At times of heightened political tension and rifts in the Middle East, the attack of first resort between ordinary people tends to target each other’s identity. Many consider it completely normal and indeed even patriotic to denigrate another’s background or ethnicity in the event that their state is engaged in some sort of conflict with one’s own. For example, I always notice that fear-mongering anti-Shi’a videos and messages spread at an accelerated rate on Saudi social networks whenever our leadership and that of Iran’s have exchanged confrontational moves or rhetoric. The flipside also holds true, with a discernible uptick in anti-Arab prejudice flourishing on Iranian social media channels during the same periods. Both appear to demonstrate self-contained attempts at supporting one’s own side and asserting its pre-eminence by belittling and disparaging the culture or heritage of the other’s. Nothing is considered below the belt as, again, it’s in defence of the home nation, way of life, and – as far as the rumours go – our very existence.
Of course, these kinds of phenomena are nothing new, and certainly not limited to the Middle East. Intolerance and discrimination have gone hand in hand with warfare and its build-up throughout the history of modern civilisation. Adolf Hitler stoked and played on the fears of ‘the other’ to convince his countrymen and women to commit the most atrocious acts of violence. Saddam Hussein successfully shored up nationalist sentiments to support his war effort against Iran by permeating Iraqi governmental, military and educational institutions with chauvinist anti-Iranian propaganda. Racist and bigoted discourse has long provided the justifications and context in which large-scale marginalisation and human rights violations could take place ever since we began using flags and national symbols to define ourselves. Anti-Japanese sentiments in the US prior to World War II; Ottoman portrayals of the Armenians that pre-empted the massacre of over a million of their community; and Israel’s dehumanising of Palestinians to incite its soldiers to humiliate and abuse the Palestinian people on a daily basis: these are all but a few examples of how dangerously powerful our words and narratives can be when used in the wrong way.
It’s frighteningly easy to fall into the trap. I recently travelled to a country in Europe for the first time, one that I was very much enjoying until a random encounter with a young woman who subjected my friend and I to her passive-aggressive racism. The exchange left me so deeply incensed that I was ready in that moment to write off the entire country along with the rest of its people. In the following days however, I met such genuinely lovely people who showed us such warmth and friendliness that the previous experience was completely overridden; I felt ashamed for allowing myself to project that one simple encounter onto the entire populace, even momentarily. Indeed, sometimes even after meeting someone you can make a snap judgement that they’re just not a very nice person; oftentimes during the course of that meeting you discover you were mistaken and that they perhaps make a bad first impression, or have a different approach to mainstream social conventions. It can occasionally take days or even weeks to figure out how kind and compassionate that person is after getting to truly know them. In that vein, how can we be so quick to stereotype someone’s identity – no, a whole nation’s respective identities – without ever having met most of them?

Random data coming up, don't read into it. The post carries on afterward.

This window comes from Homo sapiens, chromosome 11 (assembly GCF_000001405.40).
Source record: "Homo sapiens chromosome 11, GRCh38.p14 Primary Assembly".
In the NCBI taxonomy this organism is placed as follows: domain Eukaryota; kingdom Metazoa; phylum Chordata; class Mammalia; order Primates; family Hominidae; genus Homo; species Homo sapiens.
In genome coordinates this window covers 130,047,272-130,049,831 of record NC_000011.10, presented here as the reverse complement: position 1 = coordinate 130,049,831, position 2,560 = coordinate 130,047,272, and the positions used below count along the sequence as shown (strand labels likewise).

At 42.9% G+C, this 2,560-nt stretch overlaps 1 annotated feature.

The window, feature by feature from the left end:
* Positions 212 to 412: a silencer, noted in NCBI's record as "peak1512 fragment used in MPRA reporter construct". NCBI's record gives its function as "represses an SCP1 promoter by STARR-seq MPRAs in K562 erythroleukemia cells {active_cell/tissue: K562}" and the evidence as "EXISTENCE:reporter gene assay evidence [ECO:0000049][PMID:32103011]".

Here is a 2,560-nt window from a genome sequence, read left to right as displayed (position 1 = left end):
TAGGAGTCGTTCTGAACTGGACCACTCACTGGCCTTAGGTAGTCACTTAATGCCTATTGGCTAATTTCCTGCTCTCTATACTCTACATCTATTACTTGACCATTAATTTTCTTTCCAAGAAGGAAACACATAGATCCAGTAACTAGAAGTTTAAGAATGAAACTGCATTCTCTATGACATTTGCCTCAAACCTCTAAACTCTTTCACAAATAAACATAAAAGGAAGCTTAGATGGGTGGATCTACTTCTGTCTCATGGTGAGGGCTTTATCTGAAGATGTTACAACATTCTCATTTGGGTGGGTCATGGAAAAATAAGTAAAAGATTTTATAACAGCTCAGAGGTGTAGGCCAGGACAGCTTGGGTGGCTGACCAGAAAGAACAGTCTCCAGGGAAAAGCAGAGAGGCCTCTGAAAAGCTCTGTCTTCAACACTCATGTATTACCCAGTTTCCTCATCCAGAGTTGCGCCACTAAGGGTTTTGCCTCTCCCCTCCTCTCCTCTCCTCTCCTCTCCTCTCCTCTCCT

Throughout the course of our lives, we’ve doubtlessly all come across and at times internalised certain depictions or subtle characterisations about different peoples, whether this relates to a nationality, ideology, social group – the list goes on. We might hear these from colleagues, friends, our media, or close family members. At the benign end, such narratives can have the effect of making us subconsciously view those of a certain background as innately less important than us, or less worthy of our empathy and solidarity. At the extreme end we learn to hate, eventually assigning these people sub-human status in our minds and creating a paradigm in which we have no qualms about seeing them subjugated, tortured or killed, as the aforementioned examples demonstrate. Select circles directly benefit from these trends, not least those that profit from the war machine and who need us to keep buying into these divisive ideas to keep that machine running – even at the most basic, everyday level of ‘innocuous’ generalisations and assumptions about each other. We’re now in the year 2018 (Happy New Year!), and the technological breakthroughs of the last decade have made many of us feel we’ve reached an advanced stage of civilisation, with some proclaiming that the “future is here”. Who can deny just how futuristic that year sounds? But we are still yet to collectively realise that, in the words of Sabra Desai, our realities as fellow human beings are inextricably linked “regardless of where race or cultural politics situate us.” And so too, therefore, should our empathies be linked.
One of the best resolutions we can keep for this year, and always, is to be more aware of how we are defining and judging others, and question whether those definitions have any bearing on reality – or indeed if they contribute anything positive to this world. Moving away from arbitrary preconceptions, no matter how seemingly harmless they may be, will only move us closer to our own shared humanity. Political divides are hardly a reason to further add to current cycles of violence and hatred by propagating senseless stereotypes; they should in fact make us strive harder to see through all the fog and prepare for a day when, optimistically, we can leave these conflicts behind and focus on truly advancing that humanity.